Business

Embree Elevator of Lynn nets Coast Guard contract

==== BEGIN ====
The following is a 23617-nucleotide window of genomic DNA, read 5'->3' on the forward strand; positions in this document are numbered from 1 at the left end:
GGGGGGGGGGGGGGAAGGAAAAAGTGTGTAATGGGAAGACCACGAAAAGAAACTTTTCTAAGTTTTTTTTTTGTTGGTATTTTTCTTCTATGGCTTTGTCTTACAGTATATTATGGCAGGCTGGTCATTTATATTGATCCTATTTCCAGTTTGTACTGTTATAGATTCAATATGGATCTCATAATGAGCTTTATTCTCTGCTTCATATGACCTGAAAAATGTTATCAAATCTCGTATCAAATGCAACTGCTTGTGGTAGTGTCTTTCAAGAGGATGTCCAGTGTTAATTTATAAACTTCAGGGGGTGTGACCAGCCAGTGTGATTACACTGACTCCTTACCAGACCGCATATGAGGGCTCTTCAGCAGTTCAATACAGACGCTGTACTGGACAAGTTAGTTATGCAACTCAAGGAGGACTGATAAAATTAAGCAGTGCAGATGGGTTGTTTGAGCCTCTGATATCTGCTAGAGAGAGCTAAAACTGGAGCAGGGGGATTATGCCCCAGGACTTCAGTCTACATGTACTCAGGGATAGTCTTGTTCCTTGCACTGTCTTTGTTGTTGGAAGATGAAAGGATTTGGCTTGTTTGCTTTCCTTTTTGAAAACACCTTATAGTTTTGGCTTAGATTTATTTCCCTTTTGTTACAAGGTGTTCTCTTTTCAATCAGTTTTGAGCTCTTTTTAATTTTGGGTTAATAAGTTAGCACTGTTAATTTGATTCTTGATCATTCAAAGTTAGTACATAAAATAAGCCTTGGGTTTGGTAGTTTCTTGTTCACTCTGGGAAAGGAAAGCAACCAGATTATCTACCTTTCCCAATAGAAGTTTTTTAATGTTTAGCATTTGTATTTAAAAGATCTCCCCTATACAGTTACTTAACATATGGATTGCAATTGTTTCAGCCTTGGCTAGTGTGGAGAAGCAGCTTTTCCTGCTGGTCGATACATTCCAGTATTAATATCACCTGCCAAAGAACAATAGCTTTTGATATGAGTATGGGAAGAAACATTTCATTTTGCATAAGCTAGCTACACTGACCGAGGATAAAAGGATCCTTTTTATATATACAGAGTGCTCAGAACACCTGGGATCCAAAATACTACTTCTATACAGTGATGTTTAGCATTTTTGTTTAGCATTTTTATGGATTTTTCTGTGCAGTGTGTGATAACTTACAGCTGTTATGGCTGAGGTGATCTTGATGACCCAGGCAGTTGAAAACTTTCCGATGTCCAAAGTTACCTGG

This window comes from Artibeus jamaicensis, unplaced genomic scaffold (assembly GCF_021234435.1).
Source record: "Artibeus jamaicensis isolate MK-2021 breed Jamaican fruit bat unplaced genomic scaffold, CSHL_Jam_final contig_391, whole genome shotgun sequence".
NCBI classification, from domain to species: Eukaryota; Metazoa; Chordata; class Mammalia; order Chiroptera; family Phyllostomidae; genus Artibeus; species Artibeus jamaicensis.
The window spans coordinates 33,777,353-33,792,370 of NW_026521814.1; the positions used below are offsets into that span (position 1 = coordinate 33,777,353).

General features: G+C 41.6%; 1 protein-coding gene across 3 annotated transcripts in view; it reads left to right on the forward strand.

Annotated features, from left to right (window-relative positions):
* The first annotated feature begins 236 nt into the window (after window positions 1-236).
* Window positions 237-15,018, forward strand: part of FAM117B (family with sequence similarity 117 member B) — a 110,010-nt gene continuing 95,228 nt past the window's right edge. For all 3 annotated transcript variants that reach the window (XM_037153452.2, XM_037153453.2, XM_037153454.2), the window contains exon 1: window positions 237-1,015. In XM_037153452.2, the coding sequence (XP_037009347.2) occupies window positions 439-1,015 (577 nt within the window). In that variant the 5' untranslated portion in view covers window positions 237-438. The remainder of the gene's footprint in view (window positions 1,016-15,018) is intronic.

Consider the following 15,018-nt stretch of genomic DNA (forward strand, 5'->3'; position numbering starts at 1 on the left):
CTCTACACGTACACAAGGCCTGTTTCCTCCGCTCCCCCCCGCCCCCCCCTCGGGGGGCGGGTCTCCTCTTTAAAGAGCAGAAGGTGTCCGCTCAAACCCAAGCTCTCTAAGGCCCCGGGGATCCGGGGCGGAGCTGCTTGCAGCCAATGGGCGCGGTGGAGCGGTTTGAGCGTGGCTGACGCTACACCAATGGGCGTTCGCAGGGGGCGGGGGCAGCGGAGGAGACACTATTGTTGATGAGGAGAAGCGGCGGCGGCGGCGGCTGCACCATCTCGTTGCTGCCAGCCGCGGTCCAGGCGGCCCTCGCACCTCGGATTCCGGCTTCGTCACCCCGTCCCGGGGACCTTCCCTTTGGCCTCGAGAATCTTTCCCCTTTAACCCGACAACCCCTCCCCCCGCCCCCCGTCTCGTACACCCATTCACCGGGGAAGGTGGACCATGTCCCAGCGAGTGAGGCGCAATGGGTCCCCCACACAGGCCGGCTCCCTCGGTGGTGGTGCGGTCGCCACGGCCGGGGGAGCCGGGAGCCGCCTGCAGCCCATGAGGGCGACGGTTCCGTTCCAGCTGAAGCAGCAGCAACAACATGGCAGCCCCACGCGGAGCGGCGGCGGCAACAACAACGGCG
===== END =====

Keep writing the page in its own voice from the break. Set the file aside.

LYNN ? A Lynn elevator repair and maintenance company is continuing its track record of obtaining federal contracts amid a soured national economy.Embree Elevator Co., which has its corporate headquarters, machine shop and parts warehouse at 26 Farrar St., has been awarded a $31,200 federal contract from the U.S. Coast Guard Base Support Unit in Boston to refurbish elevator cabs.”The Coast Guard contract is in paperwork right now,” said Cliff Washer, the company’s chief financial officer. “We also have a large contract in Portsmouth, N.H. with the U.S. Navy. The contract to maintain 34 elevators is for 10 years and we’re three years into it,” he said. “We have a variety of CIA and non-CIA buildings where we maintain the elevators, so it gets pretty interesting.”Embree Elevator, which has 34 employees, additionally has a three-year contract to maintain and repair elevators at Hanscom Air Force Base in Bedford.”We’re starting to see more of these contracts come out in recent months,” said Washer. “Things have been quiet for the past two years. When it comes to federal contracts, it’s mostly knowing how to drill down and find the local stuff.”The Embree Elevator fleet of 24 vehicles is spread south to Fall River, west to Framingham and north to Manchester, N.H. The company is downsizing from Chevrolet Astros to Ford Transits, a Euro-style van which gets 30 miles per gallon.”We already have six Transits and we’re getting two more,” Washer said.Environmental consciousness is playing a role in one of the company’s commercial contracts in Haverhill, where it recently became the first independent contractor to install an elevator in Massachusetts without a machine room.”A machine room-less elevator is great when you are doing condos where space is critical,” Washer explained. “Most of the equipment fits into a coat closet and everything else is at the top of the shaft. It’s the newest technology on the street and we were the first in the Boston area to put them in.”Machine room-less elevators (MRL) are commonly installed by national elevator companies like Otis, said Washer, adding, “We work with low- to mid-rise buildings, usually not over 15 stories, which is the overwhelming majority of all buildings. The high rises are dominated by the national companies.”Industry reports note that MRL elevators use up to 60-percent less energy than traction-type elevators, require less power, are usually quieter and afford a smoother ride. Since they use no hydraulic oil, there is no oily smell or risk of spill.Embree Elevator has been doing business in Lynn since 1873 and perhaps earlier, first as a carriage works for horse-and-buggy systems. As technology changed after the turn of the century, the company entered the millright and freight business.”In 1923, the company became a partnership n Embree & White n and at the time did more in the freight and millwright areas,” said Washer, explaining that millwrights align belt-driven machinery in factories. “We got out of that and in the past 20 years have been more into passenger elevator work, moving away from manufacturing all together.”Embree & White, which does business as Embree Elevator, is owned by James Comley of Bedford, who purchased the company in 1973.In 1995, the company signed a contract to affiliate its field employees with the International Union of Elevator Constructors (IUEC), a decision that gave Embree Elevator access to the Boston labor market of over 800 highly-skilled elevator professionals trained in installation, maintenance and repair of elevator systems.”We have to go to school to learn how to repair these,” said Embree Elevator mechanic Michael Livingston during a recent call to Lynn with apprentice Brendan Folan. “The Local 4 elevator union in Dorchester has classes, labs where you learn how to troubleshoot the problem. They put in error codes and you have to figure out what’s wrong with it.”Livingston said some repair work relies on experience, especially when it comes

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